Once salt is selected, the polymorph screening of the selected salt if soluble may be done a little later after animal study. However it is paramount to confirm 1) the polymorph in use is stable in the toxicological vehicle, 2) no changes of solid forms during shipping and storage, 3) no significant degradation upon storage.
Should there be polymorphic changes such as formation of a hydrate in the animal vehicle resulting in lowered solubility and precipitation of the hydrate, or formation of a hydrate when exposed to humidity during shipping and storage, early discovery of the stable forms will enable consistent animal exposure and avoid study repeats and delays in timelines.
Therefore, although most companies do not perform comprehensive polymorph screening until late in the development cycle, we recommend identification of a thermodynamic stable form within the confine of not only the API manufacture processes but also in the designated animal and human formulations.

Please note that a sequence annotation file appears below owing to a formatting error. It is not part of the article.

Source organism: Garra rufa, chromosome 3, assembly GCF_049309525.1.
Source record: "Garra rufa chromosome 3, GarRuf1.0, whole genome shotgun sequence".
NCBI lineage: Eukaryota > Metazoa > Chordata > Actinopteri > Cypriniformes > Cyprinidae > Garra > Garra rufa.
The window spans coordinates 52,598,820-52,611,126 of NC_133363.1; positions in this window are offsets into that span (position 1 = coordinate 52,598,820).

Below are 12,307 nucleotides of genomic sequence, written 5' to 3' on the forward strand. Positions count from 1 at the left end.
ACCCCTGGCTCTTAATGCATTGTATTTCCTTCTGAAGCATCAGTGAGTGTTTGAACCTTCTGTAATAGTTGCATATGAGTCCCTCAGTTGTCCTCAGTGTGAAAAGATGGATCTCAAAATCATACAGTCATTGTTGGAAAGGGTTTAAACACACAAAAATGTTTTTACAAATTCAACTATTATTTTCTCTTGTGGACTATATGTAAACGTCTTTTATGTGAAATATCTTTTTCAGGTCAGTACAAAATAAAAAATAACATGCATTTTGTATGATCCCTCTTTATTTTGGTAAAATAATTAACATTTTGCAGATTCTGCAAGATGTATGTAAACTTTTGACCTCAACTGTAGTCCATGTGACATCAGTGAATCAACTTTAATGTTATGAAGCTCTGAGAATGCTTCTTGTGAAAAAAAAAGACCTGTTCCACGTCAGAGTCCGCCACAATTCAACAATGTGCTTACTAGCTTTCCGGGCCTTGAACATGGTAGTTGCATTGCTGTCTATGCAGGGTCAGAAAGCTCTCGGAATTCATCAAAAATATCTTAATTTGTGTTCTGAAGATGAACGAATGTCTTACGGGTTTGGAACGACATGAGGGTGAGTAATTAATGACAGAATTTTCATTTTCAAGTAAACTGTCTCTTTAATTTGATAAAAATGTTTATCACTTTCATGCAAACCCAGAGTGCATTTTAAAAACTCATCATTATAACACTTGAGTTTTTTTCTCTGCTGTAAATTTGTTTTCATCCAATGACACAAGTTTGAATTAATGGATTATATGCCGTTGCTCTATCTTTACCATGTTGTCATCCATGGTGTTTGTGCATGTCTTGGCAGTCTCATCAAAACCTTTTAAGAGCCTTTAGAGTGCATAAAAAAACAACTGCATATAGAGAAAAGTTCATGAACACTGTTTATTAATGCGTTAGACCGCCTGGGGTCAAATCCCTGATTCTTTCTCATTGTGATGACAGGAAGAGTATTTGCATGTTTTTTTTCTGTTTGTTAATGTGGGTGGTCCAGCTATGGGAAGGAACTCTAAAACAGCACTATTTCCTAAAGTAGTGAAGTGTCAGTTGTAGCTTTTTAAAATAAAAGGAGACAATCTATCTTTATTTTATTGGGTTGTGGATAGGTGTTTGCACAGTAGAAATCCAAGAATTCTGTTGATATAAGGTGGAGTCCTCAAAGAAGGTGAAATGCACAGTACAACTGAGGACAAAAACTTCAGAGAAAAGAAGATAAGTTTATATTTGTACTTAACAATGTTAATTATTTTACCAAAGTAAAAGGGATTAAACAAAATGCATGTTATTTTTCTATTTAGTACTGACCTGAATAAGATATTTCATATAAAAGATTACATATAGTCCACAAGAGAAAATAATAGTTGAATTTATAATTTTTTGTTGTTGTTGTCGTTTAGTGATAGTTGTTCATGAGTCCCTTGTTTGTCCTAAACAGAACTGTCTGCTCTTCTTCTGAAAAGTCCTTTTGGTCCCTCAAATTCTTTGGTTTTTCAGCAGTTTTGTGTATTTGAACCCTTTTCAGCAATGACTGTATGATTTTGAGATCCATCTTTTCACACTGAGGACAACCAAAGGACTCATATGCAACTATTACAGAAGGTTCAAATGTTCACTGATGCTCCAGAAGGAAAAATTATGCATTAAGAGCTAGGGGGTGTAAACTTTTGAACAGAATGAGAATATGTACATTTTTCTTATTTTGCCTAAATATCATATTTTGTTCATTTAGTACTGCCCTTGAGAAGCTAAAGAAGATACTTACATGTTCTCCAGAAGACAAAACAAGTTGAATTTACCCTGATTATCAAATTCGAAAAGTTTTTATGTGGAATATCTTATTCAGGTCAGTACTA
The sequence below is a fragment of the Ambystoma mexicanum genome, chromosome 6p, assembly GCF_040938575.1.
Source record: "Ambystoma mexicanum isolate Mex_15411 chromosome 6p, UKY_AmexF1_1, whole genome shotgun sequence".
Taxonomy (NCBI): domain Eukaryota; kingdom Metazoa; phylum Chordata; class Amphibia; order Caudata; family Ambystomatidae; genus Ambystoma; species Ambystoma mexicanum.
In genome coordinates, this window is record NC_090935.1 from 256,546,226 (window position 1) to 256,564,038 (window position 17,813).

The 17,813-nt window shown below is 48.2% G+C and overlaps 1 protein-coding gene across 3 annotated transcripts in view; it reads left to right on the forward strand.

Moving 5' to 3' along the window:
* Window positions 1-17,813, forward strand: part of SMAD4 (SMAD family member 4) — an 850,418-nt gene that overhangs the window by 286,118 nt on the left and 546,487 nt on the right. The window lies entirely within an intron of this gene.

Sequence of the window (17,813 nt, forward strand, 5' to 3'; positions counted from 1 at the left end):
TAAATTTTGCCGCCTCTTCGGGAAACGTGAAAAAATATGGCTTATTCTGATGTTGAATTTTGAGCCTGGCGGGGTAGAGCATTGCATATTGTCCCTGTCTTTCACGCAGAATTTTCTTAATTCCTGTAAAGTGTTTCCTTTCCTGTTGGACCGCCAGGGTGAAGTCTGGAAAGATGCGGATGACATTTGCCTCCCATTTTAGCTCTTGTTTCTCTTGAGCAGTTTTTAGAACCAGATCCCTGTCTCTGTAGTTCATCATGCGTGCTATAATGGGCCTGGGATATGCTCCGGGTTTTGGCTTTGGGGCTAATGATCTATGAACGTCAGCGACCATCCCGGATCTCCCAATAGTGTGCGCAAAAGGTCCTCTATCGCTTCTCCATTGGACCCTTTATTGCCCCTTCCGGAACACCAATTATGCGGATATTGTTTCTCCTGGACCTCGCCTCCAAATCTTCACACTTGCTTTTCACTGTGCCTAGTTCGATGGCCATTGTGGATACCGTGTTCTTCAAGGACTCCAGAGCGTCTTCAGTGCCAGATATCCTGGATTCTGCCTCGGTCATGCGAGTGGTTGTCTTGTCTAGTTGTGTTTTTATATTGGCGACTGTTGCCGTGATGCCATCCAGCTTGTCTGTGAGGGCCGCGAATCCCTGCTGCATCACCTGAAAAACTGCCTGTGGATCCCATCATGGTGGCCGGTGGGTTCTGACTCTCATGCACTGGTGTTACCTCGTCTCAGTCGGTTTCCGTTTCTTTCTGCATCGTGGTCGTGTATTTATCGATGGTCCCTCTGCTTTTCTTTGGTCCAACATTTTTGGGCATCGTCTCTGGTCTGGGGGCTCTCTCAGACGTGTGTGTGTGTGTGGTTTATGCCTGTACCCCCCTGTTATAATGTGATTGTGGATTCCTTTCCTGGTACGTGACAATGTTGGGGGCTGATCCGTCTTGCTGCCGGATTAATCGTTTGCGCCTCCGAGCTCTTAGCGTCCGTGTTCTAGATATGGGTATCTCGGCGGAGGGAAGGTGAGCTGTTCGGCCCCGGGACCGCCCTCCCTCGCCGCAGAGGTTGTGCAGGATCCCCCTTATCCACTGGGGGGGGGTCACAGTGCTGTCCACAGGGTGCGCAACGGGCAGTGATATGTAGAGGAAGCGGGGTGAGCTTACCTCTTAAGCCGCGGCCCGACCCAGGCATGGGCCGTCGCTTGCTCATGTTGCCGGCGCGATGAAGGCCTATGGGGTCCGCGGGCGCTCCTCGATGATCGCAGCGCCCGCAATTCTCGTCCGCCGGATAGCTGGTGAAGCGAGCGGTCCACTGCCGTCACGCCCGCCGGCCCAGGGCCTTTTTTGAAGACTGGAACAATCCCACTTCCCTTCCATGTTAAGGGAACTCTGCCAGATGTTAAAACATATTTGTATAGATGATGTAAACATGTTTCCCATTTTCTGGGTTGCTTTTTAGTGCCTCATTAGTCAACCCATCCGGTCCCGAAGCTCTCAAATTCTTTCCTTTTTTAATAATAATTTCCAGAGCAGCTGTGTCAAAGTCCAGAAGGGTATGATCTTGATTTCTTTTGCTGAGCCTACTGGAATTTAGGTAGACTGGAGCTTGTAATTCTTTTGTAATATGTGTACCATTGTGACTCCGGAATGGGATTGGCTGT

For instance, for a drug product manufactured by direct compression, the solidstate properties of the active ingredient will likely be critical to the manufacture of the drug product, particularly when it constitutes the bulk of the tablet mass.
On the other hand, for a drug product manufactured by wet granulation, the solidstate properties of the active ingredient may no longer be important but the potential for polymorphic conversion is high in the presence of high moisture contents. In the context of the effect of polymorphism on pharmaceutical processing, what is most relevant is the ability to consistently manufacture a drug product that conforms to applicable in-process controls and release specifications.